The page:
EMS World

OCT 2018

EMS World Magazine is the most authoritative source in the world for clinical and educational material designed to improve the delivery of prehospital emergency medical care.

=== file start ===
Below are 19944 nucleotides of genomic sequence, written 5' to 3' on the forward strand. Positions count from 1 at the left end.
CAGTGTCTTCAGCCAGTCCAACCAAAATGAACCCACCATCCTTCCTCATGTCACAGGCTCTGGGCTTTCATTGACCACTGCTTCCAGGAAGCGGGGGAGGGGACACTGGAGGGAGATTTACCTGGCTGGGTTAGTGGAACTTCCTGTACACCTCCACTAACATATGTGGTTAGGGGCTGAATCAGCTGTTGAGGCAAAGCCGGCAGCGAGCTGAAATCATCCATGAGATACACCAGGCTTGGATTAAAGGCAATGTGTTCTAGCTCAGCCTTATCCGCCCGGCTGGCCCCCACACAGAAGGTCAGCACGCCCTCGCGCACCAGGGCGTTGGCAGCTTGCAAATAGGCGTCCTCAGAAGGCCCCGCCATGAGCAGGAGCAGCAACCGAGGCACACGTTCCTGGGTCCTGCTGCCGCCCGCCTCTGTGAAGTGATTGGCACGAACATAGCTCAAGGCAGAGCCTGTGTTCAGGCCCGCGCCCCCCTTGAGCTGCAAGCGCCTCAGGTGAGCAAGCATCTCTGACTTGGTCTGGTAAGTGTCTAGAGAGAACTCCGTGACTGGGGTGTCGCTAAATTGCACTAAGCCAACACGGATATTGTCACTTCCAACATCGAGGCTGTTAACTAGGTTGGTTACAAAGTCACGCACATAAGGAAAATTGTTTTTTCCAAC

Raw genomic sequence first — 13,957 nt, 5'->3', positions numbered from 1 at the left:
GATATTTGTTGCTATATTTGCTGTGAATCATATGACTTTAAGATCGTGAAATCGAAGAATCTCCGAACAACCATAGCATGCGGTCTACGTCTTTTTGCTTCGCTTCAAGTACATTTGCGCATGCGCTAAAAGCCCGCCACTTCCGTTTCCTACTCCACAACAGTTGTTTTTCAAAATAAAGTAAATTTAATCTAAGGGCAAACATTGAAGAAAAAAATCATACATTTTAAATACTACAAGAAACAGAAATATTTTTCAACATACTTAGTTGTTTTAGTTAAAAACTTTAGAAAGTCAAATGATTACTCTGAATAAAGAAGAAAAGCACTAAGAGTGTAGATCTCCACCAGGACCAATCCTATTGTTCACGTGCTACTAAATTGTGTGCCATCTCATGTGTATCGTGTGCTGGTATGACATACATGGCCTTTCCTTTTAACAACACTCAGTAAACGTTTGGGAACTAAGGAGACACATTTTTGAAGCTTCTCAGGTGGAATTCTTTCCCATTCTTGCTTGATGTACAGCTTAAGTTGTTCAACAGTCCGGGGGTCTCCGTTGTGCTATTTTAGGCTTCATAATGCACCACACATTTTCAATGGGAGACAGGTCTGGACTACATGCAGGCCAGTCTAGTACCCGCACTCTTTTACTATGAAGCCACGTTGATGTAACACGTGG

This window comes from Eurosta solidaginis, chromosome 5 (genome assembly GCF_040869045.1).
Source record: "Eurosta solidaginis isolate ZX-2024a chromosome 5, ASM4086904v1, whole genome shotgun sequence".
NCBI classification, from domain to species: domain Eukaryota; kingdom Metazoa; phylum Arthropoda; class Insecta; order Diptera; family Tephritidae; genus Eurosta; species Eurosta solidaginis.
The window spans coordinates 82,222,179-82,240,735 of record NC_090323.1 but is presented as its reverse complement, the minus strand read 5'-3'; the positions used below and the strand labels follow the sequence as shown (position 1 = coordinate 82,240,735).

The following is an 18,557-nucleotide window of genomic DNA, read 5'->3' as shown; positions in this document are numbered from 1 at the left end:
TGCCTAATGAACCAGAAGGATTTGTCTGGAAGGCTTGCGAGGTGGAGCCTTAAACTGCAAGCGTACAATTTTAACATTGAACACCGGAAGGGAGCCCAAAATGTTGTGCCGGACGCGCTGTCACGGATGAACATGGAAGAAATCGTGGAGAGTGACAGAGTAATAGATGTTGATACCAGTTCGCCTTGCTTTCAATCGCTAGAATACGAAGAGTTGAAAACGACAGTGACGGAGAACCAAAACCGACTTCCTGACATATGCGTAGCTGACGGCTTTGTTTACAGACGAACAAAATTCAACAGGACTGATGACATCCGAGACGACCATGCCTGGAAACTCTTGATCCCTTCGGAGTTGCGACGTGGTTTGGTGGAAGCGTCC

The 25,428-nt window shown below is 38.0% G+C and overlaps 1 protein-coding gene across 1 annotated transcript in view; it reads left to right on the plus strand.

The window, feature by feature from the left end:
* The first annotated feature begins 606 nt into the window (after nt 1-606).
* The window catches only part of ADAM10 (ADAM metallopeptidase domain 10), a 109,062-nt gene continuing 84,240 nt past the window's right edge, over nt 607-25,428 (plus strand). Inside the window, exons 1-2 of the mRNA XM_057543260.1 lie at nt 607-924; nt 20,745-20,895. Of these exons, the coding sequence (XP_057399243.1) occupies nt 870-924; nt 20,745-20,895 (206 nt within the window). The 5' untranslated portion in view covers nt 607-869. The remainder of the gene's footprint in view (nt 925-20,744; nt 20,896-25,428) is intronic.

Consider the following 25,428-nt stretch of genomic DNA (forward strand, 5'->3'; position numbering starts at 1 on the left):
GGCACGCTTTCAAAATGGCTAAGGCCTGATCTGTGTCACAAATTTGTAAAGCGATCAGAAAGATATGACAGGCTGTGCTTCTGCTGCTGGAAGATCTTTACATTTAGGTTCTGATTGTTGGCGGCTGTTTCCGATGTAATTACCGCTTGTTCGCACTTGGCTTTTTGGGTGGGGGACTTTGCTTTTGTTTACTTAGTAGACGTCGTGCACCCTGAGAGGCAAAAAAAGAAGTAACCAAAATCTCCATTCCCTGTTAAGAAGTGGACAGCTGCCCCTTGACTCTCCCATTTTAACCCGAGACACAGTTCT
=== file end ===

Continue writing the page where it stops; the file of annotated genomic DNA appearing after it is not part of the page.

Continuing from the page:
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EMSWORLD.com | OCTOBER 2018 47 "I can't believe I'm doing this to my wife!" he cries out. "I know," their friend replies. "Just keep going." His cadence never wavers, but for a fleeting moment Chris acknowledges a brutal truth: that the excruciating pain that had been his wife's daily companion of years would finally be gone. 1 and 2 and 3 and 4… Their daughter arrives with the AED. No shock advised. A firm, steady beat meets his finger tips at her throat. Chris continues to bag her, processing ever y thing as he watches her chest rise and fall. She stirs beneath the mask, tr ying to speak—and the tension wire that's been holding them all together in this ultimate caregiving act finally snaps. Their daughter starts cr ying as Chris sags in relief. Firefighters make their way into the room, and Chris backs out. Time to let them do their job. The entire incident has taken maybe 6–8 minutes, but for the family it was an eternity. The Scarlet Letter Anne's memories of the event are patchy at best, filled with sensory recall. The first thing she remembers is the mask—the plastic mask from the BVM "smelled disgusting." Then there were bright lights, Chris yelling her name, and her daughter squeezing her hand. The highly driven caregiver in her had returned by the time she was being wheeled through her kitchen. She remembers telling a para- medic in back with her to buckle up, as she and Chris had been part of a recent ambulance safety initiative, and it was important to her. The hospital was a series of more bright lights and intense discom- for t. Her chest ached from the compressions, and her chronic pain flared. She was restless and still disoriented, unable to keep still or lie down. Her regimen was ver y specific to timing and dosing, and all of that was now out the window. She struggled with the assessment, the CT scan. Her pain was increasing. The ER staf f worked to establish a timeline regarding what hap- pened. Her pain was religiously regulated, but the Lyrica had been causing memor y loss—was it possible she inadver tently doubled her Lyrica? Her Ox ycontin? Her fentanyl patches were a dif ferent brand from a different pharmacy, leaving her open to fluctuations in absorption. She was in precipitous menopause from recent surger y, her entire chemistr y different. Whatever had happened, for the first time in decades of medically directed pain management, she had overdosed, and it almost killed her. The hospital recommended admitting her. Chris was reluctant but agreed it might be prudent. She was moved to the telemetr y unit for two days. The hospitalist came in for a cursor y inter view. She told Anne, "You don't need all these medications, so we'll just see how it goes today." She then cut Anne's regimen by 75% without any discussion. She took hours to respond back when Anne's symptoms escalated, then told her, "Honey, you can do other forms of pain management too, like hot packs or tea." Anne produced a hot pack from under the blanket and stared back at her. "Like this one?" The hospitalist lef t the room, leaving Anne without relief and a large red A on her medical record—for addict. That A would follow her through the rest of her stay. PROFILES IN EMS > Lightweight and comfortable > Slip resistant rubber/PU sole > CROSSTECH ® - safe against blood and body fl uids > Protection and stability in all weather and across multiple terrains AIRPOWER ® XR1 State of the art Wildland and Station/EMS boot Quality boots for law enforcement, rescue services, fire, military, forest, safety and leisure www.haixusa.com HAIX ® North America Inc. 2320 Fortune Drive, Suite 120 Lexington KY 40509 Toll free 866-344-HAIX (4249) For More Information Circle 41 on Reader Service Card

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